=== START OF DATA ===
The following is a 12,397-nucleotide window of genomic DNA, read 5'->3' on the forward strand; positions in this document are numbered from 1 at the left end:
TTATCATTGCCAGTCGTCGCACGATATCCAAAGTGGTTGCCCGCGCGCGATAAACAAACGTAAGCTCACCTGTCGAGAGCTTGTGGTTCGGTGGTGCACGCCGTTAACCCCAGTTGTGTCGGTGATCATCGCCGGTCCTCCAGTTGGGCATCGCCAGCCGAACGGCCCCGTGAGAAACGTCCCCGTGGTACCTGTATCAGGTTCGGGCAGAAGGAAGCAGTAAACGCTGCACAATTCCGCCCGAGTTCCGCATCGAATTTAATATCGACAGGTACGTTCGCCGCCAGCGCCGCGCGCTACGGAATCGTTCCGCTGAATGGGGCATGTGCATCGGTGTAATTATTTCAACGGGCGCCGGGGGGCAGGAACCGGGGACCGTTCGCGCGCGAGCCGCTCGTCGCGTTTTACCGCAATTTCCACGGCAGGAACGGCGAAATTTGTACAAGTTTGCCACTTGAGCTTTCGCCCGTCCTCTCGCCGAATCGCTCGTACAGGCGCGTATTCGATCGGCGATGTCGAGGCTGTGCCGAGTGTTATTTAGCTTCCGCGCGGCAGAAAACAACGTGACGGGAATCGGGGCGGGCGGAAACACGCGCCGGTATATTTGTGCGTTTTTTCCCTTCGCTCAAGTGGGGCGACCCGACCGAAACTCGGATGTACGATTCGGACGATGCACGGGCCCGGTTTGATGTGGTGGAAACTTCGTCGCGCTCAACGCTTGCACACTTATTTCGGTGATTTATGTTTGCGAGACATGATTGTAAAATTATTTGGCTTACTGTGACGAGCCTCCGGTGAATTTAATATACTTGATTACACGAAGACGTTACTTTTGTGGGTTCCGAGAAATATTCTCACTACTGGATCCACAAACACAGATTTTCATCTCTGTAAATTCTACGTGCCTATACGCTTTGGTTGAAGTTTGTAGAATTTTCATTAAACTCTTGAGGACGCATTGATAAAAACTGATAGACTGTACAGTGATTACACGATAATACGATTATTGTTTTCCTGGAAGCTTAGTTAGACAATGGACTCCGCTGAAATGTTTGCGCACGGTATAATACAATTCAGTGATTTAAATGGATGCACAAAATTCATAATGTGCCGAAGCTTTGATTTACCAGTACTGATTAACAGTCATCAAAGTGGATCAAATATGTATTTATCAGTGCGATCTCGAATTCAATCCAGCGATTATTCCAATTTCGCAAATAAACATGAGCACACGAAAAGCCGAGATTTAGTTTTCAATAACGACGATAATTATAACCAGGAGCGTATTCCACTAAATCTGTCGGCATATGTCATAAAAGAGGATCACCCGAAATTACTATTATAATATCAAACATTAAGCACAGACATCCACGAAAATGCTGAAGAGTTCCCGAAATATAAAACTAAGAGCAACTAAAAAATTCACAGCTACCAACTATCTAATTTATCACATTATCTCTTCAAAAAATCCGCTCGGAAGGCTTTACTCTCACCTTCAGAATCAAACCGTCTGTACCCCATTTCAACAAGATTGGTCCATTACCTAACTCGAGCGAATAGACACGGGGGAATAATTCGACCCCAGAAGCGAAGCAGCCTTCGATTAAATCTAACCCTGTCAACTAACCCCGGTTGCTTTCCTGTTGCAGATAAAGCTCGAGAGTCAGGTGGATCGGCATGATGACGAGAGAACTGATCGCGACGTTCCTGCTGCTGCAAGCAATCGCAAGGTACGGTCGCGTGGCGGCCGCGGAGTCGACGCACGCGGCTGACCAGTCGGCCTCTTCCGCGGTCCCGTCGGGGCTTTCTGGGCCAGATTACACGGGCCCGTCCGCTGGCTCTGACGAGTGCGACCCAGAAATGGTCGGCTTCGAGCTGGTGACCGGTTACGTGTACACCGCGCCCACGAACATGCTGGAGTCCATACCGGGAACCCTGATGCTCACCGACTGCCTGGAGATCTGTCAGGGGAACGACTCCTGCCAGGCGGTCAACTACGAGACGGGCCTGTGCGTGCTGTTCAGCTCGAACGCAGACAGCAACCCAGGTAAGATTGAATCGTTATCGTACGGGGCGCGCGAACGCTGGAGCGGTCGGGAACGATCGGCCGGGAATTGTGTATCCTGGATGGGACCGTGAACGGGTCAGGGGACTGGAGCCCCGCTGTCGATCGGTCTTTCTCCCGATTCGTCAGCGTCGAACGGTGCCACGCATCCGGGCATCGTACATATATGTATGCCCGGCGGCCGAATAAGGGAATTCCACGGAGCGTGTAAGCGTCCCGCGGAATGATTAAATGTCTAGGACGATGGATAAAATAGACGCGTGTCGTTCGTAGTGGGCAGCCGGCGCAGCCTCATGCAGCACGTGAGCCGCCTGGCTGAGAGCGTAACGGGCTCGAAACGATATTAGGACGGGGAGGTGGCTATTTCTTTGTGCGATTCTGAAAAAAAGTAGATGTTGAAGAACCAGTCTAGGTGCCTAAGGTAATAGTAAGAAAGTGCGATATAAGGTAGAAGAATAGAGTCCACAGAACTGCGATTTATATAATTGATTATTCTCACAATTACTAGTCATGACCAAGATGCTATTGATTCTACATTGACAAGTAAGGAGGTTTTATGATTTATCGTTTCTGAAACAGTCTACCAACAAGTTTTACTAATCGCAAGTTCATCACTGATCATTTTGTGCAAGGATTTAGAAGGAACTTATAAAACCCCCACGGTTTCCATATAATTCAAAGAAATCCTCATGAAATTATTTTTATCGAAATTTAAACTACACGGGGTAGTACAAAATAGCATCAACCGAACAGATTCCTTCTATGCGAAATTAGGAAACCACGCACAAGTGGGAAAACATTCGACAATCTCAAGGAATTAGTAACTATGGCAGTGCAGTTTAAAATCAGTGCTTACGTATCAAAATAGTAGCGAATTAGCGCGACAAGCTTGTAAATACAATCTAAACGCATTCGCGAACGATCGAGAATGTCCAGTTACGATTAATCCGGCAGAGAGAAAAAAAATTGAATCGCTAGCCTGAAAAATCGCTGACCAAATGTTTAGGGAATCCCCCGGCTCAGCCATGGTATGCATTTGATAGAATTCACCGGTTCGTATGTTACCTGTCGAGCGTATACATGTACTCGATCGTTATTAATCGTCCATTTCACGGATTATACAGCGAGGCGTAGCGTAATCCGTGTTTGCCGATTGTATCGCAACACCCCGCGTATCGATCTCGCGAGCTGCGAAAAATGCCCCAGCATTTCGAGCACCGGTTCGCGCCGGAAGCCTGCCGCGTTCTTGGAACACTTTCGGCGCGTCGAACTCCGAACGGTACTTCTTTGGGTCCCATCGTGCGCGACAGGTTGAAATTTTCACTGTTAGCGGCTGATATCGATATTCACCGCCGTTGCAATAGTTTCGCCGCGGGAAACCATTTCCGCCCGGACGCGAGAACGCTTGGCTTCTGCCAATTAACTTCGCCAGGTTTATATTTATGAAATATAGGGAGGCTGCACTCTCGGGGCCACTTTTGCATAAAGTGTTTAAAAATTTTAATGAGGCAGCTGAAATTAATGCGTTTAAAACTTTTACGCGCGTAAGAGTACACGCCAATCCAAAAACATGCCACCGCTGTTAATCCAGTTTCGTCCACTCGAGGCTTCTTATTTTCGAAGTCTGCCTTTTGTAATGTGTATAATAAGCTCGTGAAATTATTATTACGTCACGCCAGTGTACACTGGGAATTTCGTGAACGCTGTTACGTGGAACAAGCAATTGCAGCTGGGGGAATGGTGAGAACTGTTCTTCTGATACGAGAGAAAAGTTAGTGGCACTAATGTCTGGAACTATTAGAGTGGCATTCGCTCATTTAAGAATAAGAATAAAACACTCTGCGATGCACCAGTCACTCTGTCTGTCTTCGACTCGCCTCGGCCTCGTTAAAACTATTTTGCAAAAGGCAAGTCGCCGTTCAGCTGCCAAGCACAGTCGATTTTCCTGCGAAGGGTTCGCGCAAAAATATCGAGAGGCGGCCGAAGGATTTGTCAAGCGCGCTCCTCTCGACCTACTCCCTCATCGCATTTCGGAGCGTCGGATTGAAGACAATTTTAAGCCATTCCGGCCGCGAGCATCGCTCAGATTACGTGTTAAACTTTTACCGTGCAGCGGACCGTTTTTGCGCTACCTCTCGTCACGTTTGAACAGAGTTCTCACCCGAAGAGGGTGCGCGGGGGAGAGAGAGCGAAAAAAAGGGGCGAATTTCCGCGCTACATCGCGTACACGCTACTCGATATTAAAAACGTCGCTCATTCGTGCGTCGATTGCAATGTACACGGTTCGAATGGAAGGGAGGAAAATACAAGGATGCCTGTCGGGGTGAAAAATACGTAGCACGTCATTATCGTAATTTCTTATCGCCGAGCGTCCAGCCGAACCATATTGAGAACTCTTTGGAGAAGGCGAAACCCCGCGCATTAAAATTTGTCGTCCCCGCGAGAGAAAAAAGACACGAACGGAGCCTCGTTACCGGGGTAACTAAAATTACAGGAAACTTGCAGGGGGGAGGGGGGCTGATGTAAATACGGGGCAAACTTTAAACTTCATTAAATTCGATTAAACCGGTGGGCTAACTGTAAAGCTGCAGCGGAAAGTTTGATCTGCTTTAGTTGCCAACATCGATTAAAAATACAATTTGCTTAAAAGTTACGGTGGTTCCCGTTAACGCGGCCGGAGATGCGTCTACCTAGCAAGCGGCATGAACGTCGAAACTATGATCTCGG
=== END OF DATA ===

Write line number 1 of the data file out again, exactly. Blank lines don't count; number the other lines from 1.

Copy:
The following is a 12,397-nucleotide window of genomic DNA, read 5'->3' on the forward strand; positions in this document are numbered from 1 at the left end: